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Find circular economy opportunities in water

The circular economy model offers a lens through which to view both business principles and practices — with sustainability concerns embedded within its very approach.

While the circular framework is increasingly gaining traction both here in Australia and abroad, its adaptation to water utilities is still in its early stages. The development of a circular baseline framework analysis by Yarra Valley Water and circular economy consultancy Lifecycles is an important first step realising where circular economy opportunities within water utilities businesses lie.

Designing waste out of the system

Jodie Bricout, Manager, Circular Economy, at Lifecycles and an adjunct lecturer at the University of Adelaide, said that there’s often a lot of confusion when it comes to understanding precisely what the circular economy means and entails.

“A circular economy is really about designing waste out of the economic system from go,” said Bricout.

Although term "circular economy" has become more prevalent, it’s not uncommon for it to be used to refer to a part of the circular economy process — such as recycling — rather than the whole framework.

“In Australia, it’s often understood from a recycling element — all of our circular economy policies have come out of recycling, so it’s understandable circular economy is seen as a recycling issue," Bricout said.

"However, it’s more about looking at all of the materials and [everything] that’s in the system and how we optimise that really purposefully to make sure they go around again.”

To understand the various elements that make up the Yarra Valley Water system — and for future relevance to other water utilities — Lifecycles and Yarra Valley Water devised a methodology to establish circular baseline analysis.

“We looked at three different elements for the methodology,” said Bricout.

The first was material flow analysis to assess and visualise the various value streams flowing in the Yarra Valley Water system.

“Material flow analysis is basically understanding what’s moving where, what’s coming in, what’s going out. It sounds really basic, but most businesses have no idea because it’s not a common thing to report against,” said Bricout.

Evaluating impact and circularity to identify opportunities

To make sense of the materials flowing through the system, life cycle assessment (LCA) was undertaken to evaluate the environmental impacts of the flows since “different materials have different values”.

“We used life cycle assessment to translate these flows into how important they are in terms of greenhouse house gas emissions,” said Bricout.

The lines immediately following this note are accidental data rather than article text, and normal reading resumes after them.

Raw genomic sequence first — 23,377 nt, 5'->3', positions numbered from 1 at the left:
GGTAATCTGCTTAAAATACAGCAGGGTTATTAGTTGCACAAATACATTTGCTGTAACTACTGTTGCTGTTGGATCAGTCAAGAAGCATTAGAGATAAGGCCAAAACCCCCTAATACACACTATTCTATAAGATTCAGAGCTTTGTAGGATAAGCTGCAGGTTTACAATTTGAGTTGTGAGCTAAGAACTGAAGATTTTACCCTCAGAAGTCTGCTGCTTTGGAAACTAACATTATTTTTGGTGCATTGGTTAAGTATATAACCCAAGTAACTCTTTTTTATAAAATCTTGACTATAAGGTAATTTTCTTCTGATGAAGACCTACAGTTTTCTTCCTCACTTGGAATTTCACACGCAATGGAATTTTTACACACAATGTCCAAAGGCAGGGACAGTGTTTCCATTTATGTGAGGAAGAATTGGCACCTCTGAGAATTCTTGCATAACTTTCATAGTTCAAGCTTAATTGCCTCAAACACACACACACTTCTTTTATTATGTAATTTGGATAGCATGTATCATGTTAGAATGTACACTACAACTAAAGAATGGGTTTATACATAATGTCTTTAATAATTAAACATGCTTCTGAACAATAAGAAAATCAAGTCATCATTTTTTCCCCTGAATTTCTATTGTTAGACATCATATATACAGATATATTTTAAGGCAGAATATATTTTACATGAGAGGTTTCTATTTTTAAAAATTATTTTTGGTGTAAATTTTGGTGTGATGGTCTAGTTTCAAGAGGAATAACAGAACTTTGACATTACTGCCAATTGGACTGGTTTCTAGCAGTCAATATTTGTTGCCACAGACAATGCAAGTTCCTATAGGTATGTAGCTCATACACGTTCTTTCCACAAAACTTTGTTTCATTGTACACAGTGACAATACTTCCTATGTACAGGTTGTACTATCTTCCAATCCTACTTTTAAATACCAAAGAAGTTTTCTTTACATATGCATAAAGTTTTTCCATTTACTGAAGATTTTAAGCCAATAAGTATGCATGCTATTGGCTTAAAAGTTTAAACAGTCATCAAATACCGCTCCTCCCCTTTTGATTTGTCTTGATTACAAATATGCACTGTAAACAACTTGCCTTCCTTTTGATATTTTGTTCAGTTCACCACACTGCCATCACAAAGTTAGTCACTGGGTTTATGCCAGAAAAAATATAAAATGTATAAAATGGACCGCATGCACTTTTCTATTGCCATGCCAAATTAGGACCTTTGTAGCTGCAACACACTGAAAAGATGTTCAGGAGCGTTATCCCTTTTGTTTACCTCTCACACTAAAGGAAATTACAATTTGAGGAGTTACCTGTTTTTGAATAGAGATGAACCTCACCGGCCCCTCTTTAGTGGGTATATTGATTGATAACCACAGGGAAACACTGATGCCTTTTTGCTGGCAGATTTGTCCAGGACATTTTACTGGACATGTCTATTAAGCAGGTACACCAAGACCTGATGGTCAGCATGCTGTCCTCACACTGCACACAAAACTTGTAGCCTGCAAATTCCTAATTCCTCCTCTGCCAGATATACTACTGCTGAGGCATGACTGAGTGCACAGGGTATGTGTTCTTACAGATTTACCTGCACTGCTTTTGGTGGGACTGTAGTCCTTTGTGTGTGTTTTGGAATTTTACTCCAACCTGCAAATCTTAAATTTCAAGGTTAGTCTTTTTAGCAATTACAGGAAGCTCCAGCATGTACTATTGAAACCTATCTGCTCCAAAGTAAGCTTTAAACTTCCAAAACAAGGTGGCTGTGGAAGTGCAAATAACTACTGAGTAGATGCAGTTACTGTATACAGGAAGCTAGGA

The LCA segmented and modelled three value streams — nutrients, water and materials — with the aim of understanding how they flow through the system.

The final piece of the framework puzzle was adapting the material circularity indicator developed by the Ellen Macarthur Foundation, “an English think tank which is the real leading voice in the circular economy sector”.

“They’ve come up with an indicator that’s basically a ratio between circular flows and linear flows in your system,” Bricout said.

It measures what enters and exits the system as a linear or circular element.

“You get a ratio basically of how linear your system is as a percentage point,” she added.

Bricout gave the example of pipe bedding and measuring the percentage of virgin material (i.e. linear) versus recycled material (i.e. circular).

“But what’s important is it’s looking at what’s coming — not just what’s going out,” she said.

This is especially true given that materials entering a system can be quite long lasting.

Opportunities abound

“Those are the three tools, and what we did is do a benchmark of Yarra Valley Water’s system now,” explained Bricout.

“Then we identified potential opportunities and we articulated and evaluated them, asking what change they would have on these three indicators if we were to implement them.”

Ultimately, establishing this framework paves the way for Yarra Valley Water to forge a new path when it comes to operating a water business.

“It gave us a framework [where] we could look at different actions as well and see how they were going to improve the circularity of water flows, nutrient flows, material flows and what kind of greenhouse gas benefit they’d have,” Bricout said.

Hear more from Jodie Bricout on Day 1 of Ozwater’21 in her presentation ‘A circular baseline analysis framework for water utilitiesand see the models that visualise value stream flows within Yarra Valley Water and learn what opportunities arose from this framework. The event is the largest water conference in the Southern Hemisphere and will be held in Adelaide and online from 4-6 May 2021. Click here to register.